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10.3% of women globally live in extreme poverty and are poorer than men

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10.3% of women globally live in extreme poverty and are poorer than men

Currently, 10.3% of women globally live in extreme poverty, and are poorer than men. Progress towards eradicating poverty must be 26 times faster to achieve the Sustainable Development Goals by 2030.

Gender equality is fundamental to the achievement of human rights and is an aspiration that benefits all of society, including girls and women. The universal advantages of gender equality have been well-documented, and several international frameworks have affirmed its centrality to human rights and sustainable development. However, despite the promise of equality, progress towards it has been slow, fragile, incremental, and reversible, and in every region of the world, girls and women are still more likely to be poor, illiterate, hungry, and unhealthy, underrepresented in leadership positions, legally constrained, politically marginalized, and endangered by violence.

The Commission on the Status of Women (CSW), established by the UN in 1946, is the principal global intergovernmental body exclusively dedicated to the promotion of gender equality and the empowerment of women. The UNCSW provides a unique opportunity for coalition-building with other trade unions and progressive organizations, and for influencing global policies on gender equality. The 68th session of the CSW, taking place from 11-22 March 2024, focused on accelerating the achievement of gender equality and the empowerment of all women and girls by addressing poverty and strengthening institutions and financing with a gender perspective.

The Commission recognized with deep concern that women and girls experience higher poverty risks and rates than men and boys and that the gender-poverty gap is projected to persist, acknowledging that currently, 10.3% of women are living in extreme poverty, and an estimated 88 of women worldwide (342 million) will be subsisting on less than USD $2.15 a day in 2030, most of them in sub-Saharan Africa, if current trends continue.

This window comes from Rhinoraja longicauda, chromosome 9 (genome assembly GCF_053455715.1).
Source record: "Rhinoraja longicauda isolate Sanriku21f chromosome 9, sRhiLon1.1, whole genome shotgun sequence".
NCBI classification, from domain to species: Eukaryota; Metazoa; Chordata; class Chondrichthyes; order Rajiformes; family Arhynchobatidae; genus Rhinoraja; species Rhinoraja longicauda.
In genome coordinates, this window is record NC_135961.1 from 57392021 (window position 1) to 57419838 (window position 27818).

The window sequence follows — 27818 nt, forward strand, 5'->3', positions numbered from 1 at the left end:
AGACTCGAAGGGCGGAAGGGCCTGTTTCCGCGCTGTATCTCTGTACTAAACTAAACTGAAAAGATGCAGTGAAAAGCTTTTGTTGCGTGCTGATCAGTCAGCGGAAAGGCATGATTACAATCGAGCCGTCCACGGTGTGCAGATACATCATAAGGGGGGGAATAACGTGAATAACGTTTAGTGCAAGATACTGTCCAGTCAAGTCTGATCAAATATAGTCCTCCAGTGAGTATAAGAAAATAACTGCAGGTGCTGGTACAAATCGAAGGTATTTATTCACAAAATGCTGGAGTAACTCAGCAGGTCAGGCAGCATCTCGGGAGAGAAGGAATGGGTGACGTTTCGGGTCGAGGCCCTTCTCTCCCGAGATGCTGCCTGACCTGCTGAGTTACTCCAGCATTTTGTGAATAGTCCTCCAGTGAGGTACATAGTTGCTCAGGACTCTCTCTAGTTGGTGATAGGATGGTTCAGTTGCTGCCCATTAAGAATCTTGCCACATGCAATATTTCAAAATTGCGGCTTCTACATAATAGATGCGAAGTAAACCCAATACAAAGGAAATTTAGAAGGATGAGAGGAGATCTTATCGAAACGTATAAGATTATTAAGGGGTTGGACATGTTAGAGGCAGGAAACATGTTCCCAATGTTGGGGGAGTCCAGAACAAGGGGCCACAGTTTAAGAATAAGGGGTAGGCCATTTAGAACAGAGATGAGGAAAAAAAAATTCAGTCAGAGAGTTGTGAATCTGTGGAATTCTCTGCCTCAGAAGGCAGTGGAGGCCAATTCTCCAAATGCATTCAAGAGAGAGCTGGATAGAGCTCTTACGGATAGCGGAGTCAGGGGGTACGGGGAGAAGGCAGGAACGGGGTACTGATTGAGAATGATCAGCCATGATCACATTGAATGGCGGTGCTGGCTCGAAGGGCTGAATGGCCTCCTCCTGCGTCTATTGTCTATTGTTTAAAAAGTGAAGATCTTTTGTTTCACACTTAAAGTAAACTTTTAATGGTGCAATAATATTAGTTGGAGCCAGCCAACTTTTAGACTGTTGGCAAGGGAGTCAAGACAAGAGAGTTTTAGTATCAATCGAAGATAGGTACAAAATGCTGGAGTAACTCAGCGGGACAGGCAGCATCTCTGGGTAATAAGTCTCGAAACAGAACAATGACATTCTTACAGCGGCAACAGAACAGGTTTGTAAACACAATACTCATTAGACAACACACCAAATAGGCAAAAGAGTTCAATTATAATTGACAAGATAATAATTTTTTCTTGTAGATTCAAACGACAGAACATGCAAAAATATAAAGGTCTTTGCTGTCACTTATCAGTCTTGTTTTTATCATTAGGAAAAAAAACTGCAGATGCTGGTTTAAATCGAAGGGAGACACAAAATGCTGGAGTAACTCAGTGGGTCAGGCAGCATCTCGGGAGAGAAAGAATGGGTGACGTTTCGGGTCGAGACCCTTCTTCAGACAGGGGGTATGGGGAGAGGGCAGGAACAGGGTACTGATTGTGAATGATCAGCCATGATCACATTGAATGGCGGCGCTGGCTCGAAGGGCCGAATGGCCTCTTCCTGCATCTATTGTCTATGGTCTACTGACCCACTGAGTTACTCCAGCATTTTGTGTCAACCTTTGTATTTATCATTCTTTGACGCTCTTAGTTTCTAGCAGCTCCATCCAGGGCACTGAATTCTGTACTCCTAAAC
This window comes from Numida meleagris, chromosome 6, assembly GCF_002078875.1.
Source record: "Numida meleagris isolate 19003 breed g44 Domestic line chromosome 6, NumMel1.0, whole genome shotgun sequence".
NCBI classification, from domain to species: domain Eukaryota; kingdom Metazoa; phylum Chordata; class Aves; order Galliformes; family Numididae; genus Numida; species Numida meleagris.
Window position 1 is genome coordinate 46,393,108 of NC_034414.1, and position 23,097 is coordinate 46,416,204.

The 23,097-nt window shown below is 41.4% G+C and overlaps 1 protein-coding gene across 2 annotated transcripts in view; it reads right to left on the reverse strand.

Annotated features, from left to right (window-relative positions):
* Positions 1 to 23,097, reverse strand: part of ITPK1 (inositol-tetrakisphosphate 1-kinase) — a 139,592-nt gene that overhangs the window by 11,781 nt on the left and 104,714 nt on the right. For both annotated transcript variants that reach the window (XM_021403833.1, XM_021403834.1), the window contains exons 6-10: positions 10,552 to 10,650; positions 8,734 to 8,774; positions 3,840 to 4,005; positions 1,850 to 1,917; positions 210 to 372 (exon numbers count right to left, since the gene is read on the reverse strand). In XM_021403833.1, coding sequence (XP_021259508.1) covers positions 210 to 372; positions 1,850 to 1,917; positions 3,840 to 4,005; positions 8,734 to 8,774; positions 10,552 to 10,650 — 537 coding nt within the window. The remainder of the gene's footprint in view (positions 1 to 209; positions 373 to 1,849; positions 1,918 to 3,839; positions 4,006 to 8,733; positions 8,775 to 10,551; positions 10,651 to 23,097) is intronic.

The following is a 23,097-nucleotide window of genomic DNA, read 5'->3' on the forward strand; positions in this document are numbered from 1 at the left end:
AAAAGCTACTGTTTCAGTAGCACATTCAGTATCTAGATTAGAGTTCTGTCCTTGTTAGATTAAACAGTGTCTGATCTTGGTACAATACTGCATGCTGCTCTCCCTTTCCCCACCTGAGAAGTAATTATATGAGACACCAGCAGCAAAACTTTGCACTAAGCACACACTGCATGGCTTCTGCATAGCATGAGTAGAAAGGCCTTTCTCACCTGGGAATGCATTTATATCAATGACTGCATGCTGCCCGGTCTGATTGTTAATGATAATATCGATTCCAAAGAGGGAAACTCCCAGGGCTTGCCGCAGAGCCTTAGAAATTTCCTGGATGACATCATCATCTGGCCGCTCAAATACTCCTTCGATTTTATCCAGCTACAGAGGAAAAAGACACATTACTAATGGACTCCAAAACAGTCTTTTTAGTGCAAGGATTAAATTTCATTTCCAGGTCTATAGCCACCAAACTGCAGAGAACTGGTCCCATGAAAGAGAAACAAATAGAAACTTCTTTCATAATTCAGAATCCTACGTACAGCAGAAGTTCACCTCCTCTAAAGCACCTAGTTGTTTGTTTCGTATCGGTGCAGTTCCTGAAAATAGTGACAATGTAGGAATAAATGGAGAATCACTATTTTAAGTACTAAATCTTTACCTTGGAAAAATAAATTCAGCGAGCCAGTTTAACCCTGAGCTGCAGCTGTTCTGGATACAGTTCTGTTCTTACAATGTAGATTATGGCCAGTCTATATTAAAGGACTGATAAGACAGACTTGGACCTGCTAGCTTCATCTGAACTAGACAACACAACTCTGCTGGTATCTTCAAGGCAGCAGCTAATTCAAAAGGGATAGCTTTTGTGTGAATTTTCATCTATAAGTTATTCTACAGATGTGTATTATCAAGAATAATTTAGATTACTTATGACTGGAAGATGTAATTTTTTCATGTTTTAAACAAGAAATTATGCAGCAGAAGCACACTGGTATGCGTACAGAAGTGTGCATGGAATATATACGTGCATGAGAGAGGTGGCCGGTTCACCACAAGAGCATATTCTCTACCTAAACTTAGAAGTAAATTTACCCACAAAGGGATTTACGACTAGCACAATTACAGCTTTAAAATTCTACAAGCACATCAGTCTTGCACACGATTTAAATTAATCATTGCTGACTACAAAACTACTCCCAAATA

Concerns were also expressed about unequal pace of social and economic development and the structural and systemic barriers undermining women’s and girls’ ability to securely access equitable and quality education, especially in developing countries, including the least developed countries, and small island developing States and African countries.

The Commission also recognized the significant contribution of women and girls of African descent to the development of societies, and the importance of ensuring the full, equal and meaningful participation and decision-making of women of African descent in all aspects of society, including by addressing poverty and strengthening institutions and financing with a gender perspective.

As emphasized by the Commission, the impact of poverty should be examined on different groups of women and girls, including those facing various forms of discrimination, including refugees, asylum seekers, internally displaced, and migrants, women and girls of African descent, those belonging to national or ethnic, religious, and linguistic minorities.

Finally, the Commission emphasizes that measures should be adopted, and legislation and policies need to be developed to provide all women and girls, including women of African descent, with the support required in different dimensions.


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